The village is north from the A631 road, 5 miles (8.0 km) north-west from Louth and 4 miles (6 km) south-east from Binbrook. Calcethorpe with Kelstern parish also includes the hamlets of Calcethorpe to the south of Kelstern, and Lambcroft to the north.
In the Domesday Book, Kelstern is written as 'Cheilestorne'. The settlement was in the Hundred of Louthesk of the South Riding of Lindsey. It included 28.3 households, 0.5 ploughlands, and a meadow 8 acres (0.0 km2). Klak was Lord of the manor in 1066, this transferred to Waldin the Artificer (or Engineer) in 1086, who was also Tenant-in-chief to king William I.
Kelstern is recorded in the 1872 White's Directory as a small village, and a parish with a population of 218 in an area of 2,700 acres (10.9 km2) land, which included the hamlet of Lambcroft with a population of 56 in 800 acres (3.2 km2). Kelstern parishioners payed no tithes or commuted rent charge payments to the church or rector, as the parish and manor was "anciently" the demesne of North Ormsby Abbey. The principal owner of parish land and lord of the manor was Lord Ossington (Evelyn Denison, 1st Viscount Ossington), who was also the impropriator and patron of the ecclesiastical parish living. St Faith's, a small church of nave, chancel and tower, had been partly rebuilt and re-roofed in 1831. Reported was two early 17th-century church monuments erected by Sir Francis South to each of his wives, died 1604 and 1620. The incumbency was a discharged vicarage – relief from the payment of annates, being the first year's parish revenues and one tenth of the income in all succeeding years – for a payment of £150 yearly, the vicar living at Binbrook. A school was built in 1861, paid for by the lord of the manor, and was attended by 30 children. The school was used for services by Wesleyans. Professions and trades of those listed as resident in 1872 included a parish clerk, a schoolmistress, a wheelwright, a blacksmith, two auctioneers & estate agents, a further auctioneer at Calcethorpe, and another at Cawkwell who was also a farmer. There were three further farmers, one of whom was at Lambcroft.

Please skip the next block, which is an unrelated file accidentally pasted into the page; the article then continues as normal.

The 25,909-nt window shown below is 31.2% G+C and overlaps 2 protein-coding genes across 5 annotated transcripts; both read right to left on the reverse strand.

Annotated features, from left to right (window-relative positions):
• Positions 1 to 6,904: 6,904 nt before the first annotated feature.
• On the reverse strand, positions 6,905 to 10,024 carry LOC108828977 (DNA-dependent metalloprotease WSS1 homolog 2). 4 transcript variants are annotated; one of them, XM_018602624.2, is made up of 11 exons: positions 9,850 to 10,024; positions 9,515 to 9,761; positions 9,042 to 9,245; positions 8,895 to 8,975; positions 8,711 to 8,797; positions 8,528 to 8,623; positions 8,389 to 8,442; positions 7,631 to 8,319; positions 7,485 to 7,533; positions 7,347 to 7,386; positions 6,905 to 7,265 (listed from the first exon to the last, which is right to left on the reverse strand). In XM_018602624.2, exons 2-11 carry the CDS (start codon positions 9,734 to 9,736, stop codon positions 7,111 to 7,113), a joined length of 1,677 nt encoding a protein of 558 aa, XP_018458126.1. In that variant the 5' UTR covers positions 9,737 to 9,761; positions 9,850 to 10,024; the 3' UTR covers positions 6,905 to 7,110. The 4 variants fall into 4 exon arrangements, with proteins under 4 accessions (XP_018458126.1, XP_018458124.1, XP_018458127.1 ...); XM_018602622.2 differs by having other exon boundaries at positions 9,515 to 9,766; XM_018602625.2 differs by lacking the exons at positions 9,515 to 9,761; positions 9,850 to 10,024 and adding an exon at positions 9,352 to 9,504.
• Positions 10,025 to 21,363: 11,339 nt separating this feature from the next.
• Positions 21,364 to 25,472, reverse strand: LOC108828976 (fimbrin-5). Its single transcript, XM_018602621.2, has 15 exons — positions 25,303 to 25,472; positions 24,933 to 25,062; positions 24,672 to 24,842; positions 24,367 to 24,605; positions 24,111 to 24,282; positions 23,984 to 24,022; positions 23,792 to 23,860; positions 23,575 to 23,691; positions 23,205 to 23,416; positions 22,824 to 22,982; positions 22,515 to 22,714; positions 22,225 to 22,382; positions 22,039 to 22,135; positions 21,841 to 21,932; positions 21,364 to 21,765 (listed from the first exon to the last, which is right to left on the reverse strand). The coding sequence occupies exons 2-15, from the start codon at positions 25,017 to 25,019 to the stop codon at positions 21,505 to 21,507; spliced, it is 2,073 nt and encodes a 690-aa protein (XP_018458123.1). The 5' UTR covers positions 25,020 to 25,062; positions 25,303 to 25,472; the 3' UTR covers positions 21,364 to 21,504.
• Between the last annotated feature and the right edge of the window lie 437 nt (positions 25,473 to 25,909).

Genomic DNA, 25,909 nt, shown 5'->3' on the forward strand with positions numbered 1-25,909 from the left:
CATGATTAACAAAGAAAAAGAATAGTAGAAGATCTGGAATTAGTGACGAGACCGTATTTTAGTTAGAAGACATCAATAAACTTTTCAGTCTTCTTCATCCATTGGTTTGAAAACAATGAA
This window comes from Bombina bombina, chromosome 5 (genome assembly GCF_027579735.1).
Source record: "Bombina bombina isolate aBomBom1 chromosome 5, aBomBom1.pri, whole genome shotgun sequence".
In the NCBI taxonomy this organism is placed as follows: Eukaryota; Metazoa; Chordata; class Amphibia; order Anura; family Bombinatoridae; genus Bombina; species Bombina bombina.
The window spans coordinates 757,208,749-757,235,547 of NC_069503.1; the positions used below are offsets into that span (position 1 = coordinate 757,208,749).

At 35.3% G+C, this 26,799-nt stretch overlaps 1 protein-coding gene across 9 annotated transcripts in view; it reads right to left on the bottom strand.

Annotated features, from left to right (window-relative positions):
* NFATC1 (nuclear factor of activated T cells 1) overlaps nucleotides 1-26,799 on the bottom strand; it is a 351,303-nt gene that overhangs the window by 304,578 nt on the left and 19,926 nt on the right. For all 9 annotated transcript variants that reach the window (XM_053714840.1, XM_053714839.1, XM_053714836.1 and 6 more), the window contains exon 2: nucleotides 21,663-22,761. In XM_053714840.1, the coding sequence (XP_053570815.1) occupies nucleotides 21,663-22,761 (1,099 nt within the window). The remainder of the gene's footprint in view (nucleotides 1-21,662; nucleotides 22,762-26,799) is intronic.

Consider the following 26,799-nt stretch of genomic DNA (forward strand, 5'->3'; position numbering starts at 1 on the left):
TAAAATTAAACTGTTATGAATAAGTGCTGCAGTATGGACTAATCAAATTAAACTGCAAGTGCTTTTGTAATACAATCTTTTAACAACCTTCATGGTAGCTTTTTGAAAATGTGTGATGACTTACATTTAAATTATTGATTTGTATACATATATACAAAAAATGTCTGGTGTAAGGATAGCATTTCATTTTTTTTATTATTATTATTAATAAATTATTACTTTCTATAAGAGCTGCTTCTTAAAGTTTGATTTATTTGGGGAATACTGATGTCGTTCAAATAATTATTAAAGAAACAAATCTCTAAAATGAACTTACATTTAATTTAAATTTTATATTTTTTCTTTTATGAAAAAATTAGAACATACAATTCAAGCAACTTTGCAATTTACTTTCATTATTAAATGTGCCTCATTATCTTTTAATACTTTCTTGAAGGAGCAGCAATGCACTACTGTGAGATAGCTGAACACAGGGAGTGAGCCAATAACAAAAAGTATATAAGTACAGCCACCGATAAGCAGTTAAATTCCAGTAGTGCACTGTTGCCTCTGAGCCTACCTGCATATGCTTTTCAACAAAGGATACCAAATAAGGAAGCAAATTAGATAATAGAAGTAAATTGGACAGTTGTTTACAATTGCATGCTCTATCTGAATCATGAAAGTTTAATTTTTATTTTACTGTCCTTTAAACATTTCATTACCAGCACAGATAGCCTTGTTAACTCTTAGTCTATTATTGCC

Kelstern Grade II listed parish church is dedicated to St Faith and is Early English in origin, but was restored in 1886. The Calcethorpe with Kelstern ecclesiastical parish is now incorporated into the larger grouping of the Binbrook Group of Parishes.
- Kelly’s Directory of Lincolnshire with the Port of Hull, 1885, p. 500
- Kelstern in the Domesday Book. Retrieved 30 December 2018.
- White, William (1872), Whites Directory of Lincolnshire, p.393
- Church of St Faith, Calcethorpe With Kelstern, British Listed Buildings. Retrieved 22 June 2011
- Kelstern, Genuki.org.uk Retrieved 22 June 2011
- Kelstern Archived 28 September 2011 at the Wayback Machine, binbrook.org.uk. Retrieved 22 June 2011
- Calcethorpe and South Cadeby, defra.gov.uk. Retrieved 22 June 2011
- RAF Kelstern, raf-lincolnshire.info. Retrieved 22 June 2011
- Kelstern – Bomber Command. Retrieved 22 June 2011
- Media related to Kelstern at Wikimedia Commons